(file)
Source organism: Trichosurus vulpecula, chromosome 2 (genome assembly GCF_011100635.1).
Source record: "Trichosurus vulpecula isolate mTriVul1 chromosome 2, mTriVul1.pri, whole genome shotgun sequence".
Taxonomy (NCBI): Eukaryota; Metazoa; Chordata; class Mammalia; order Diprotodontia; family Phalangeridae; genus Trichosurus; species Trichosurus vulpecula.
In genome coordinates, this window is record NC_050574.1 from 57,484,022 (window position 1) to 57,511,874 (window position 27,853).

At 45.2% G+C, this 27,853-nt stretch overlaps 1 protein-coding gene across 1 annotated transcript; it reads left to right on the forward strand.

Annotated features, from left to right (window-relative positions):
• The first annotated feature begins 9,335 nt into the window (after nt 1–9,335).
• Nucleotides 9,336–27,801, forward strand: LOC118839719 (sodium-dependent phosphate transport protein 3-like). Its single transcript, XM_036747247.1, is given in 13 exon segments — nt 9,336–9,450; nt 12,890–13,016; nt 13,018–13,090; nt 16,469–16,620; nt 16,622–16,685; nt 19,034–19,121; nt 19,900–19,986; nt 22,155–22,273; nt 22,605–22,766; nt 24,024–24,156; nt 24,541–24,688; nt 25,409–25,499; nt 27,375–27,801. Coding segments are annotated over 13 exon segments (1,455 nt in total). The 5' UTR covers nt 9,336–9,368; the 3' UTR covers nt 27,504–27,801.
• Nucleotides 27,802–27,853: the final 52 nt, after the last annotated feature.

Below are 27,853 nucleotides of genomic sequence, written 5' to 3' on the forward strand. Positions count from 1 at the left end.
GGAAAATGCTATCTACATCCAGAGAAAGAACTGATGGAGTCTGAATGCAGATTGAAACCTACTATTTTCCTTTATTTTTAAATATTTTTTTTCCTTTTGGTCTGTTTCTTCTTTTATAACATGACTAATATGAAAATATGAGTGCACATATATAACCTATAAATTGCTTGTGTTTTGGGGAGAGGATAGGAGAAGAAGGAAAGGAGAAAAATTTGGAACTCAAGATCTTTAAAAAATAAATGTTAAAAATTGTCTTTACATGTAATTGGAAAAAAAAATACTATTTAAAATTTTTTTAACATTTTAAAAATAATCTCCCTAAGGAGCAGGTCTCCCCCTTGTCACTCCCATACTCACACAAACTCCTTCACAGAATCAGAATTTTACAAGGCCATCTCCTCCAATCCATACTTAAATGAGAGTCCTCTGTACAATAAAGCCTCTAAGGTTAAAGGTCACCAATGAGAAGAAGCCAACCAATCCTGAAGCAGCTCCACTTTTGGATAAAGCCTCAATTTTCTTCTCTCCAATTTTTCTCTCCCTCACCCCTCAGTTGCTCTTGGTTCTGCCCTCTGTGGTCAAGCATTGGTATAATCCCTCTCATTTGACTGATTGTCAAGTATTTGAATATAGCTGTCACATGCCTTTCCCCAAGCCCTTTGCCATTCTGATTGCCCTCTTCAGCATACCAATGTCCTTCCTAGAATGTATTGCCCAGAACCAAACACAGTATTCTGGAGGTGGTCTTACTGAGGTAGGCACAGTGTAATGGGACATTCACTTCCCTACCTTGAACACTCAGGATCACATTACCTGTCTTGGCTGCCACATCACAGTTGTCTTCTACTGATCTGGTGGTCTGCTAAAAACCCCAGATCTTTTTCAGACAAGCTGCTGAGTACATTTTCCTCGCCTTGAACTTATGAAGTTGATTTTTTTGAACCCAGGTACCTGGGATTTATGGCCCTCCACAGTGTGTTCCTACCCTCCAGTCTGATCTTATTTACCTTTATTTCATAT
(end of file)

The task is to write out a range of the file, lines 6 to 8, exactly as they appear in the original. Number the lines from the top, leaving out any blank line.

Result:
Annotated features, from left to right (window-relative positions):
• The first annotated feature begins 9,335 nt into the window (after nt 1–9,335).
• Nucleotides 9,336–27,801, forward strand: LOC118839719 (sodium-dependent phosphate transport protein 3-like). Its single transcript, XM_036747247.1, is given in 13 exon segments — nt 9,336–9,450; nt 12,890–13,016; nt 13,018–13,090; nt 16,469–16,620; nt 16,622–16,685; nt 19,034–19,121; nt 19,900–19,986; nt 22,155–22,273; nt 22,605–22,766; nt 24,024–24,156; nt 24,541–24,688; nt 25,409–25,499; nt 27,375–27,801. Coding segments are annotated over 13 exon segments (1,455 nt in total). The 5' UTR covers nt 9,336–9,368; the 3' UTR covers nt 27,504–27,801.